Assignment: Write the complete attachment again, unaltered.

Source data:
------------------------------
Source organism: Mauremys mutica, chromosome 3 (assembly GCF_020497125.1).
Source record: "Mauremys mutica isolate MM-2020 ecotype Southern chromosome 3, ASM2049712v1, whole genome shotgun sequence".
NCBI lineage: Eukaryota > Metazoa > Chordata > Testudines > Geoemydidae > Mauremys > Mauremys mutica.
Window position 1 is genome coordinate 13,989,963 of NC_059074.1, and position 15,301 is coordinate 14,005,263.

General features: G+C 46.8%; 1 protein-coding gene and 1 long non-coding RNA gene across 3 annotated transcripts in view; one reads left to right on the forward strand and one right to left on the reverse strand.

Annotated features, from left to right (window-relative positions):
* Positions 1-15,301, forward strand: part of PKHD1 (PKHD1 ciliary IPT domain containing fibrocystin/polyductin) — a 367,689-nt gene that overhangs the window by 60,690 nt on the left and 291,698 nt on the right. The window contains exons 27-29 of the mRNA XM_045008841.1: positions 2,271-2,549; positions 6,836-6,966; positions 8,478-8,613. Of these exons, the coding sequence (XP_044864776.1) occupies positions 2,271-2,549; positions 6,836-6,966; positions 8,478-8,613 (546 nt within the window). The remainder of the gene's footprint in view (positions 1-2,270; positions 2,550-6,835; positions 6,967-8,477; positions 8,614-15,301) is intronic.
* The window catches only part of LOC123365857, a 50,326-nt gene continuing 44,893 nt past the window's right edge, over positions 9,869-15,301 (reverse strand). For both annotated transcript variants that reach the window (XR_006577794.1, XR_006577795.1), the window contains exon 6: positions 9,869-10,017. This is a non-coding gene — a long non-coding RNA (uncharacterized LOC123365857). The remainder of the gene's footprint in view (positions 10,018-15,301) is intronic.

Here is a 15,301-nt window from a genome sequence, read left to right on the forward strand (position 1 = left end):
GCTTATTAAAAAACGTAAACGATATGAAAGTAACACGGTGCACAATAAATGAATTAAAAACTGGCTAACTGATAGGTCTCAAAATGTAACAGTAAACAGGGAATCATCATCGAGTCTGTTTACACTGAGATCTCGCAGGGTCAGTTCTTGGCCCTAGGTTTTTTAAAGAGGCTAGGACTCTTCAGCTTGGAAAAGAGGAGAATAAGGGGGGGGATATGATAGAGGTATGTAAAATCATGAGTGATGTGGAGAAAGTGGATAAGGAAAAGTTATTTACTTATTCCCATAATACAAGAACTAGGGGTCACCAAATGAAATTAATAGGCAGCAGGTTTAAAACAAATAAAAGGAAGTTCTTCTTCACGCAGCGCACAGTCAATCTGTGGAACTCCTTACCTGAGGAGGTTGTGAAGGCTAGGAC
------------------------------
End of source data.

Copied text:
Source organism: Mauremys mutica, chromosome 3 (assembly GCF_020497125.1).
Source record: "Mauremys mutica isolate MM-2020 ecotype Southern chromosome 3, ASM2049712v1, whole genome shotgun sequence".
NCBI lineage: Eukaryota > Metazoa > Chordata > Testudines > Geoemydidae > Mauremys > Mauremys mutica.
Window position 1 is genome coordinate 13,989,963 of NC_059074.1, and position 15,301 is coordinate 14,005,263.

General features: G+C 46.8%; 1 protein-coding gene and 1 long non-coding RNA gene across 3 annotated transcripts in view; one reads left to right on the forward strand and one right to left on the reverse strand.

Annotated features, from left to right (window-relative positions):
* Positions 1-15,301, forward strand: part of PKHD1 (PKHD1 ciliary IPT domain containing fibrocystin/polyductin) — a 367,689-nt gene that overhangs the window by 60,690 nt on the left and 291,698 nt on the right. The window contains exons 27-29 of the mRNA XM_045008841.1: positions 2,271-2,549; positions 6,836-6,966; positions 8,478-8,613. Of these exons, the coding sequence (XP_044864776.1) occupies positions 2,271-2,549; positions 6,836-6,966; positions 8,478-8,613 (546 nt within the window). The remainder of the gene's footprint in view (positions 1-2,270; positions 2,550-6,835; positions 6,967-8,477; positions 8,614-15,301) is intronic.
* The window catches only part of LOC123365857, a 50,326-nt gene continuing 44,893 nt past the window's right edge, over positions 9,869-15,301 (reverse strand). For both annotated transcript variants that reach the window (XR_006577794.1, XR_006577795.1), the window contains exon 6: positions 9,869-10,017. This is a non-coding gene — a long non-coding RNA (uncharacterized LOC123365857). The remainder of the gene's footprint in view (positions 10,018-15,301) is intronic.

Here is a 15,301-nt window from a genome sequence, read left to right on the forward strand (position 1 = left end):
GCTTATTAAAAAACGTAAACGATATGAAAGTAACACGGTGCACAATAAATGAATTAAAAACTGGCTAACTGATAGGTCTCAAAATGTAACAGTAAACAGGGAATCATCATCGAGTCTGTTTACACTGAGATCTCGCAGGGTCAGTTCTTGGCCCTAGGTTTTTTAAAGAGGCTAGGACTCTTCAGCTTGGAAAAGAGGAGAATAAGGGGGGGGATATGATAGAGGTATGTAAAATCATGAGTGATGTGGAGAAAGTGGATAAGGAAAAGTTATTTACTTATTCCCATAATACAAGAACTAGGGGTCACCAAATGAAATTAATAGGCAGCAGGTTTAAAACAAATAAAAGGAAGTTCTTCTTCACGCAGCGCACAGTCAATCTGTGGAACTCCTTACCTGAGGAGGTTGTGAAGGCTAGGAC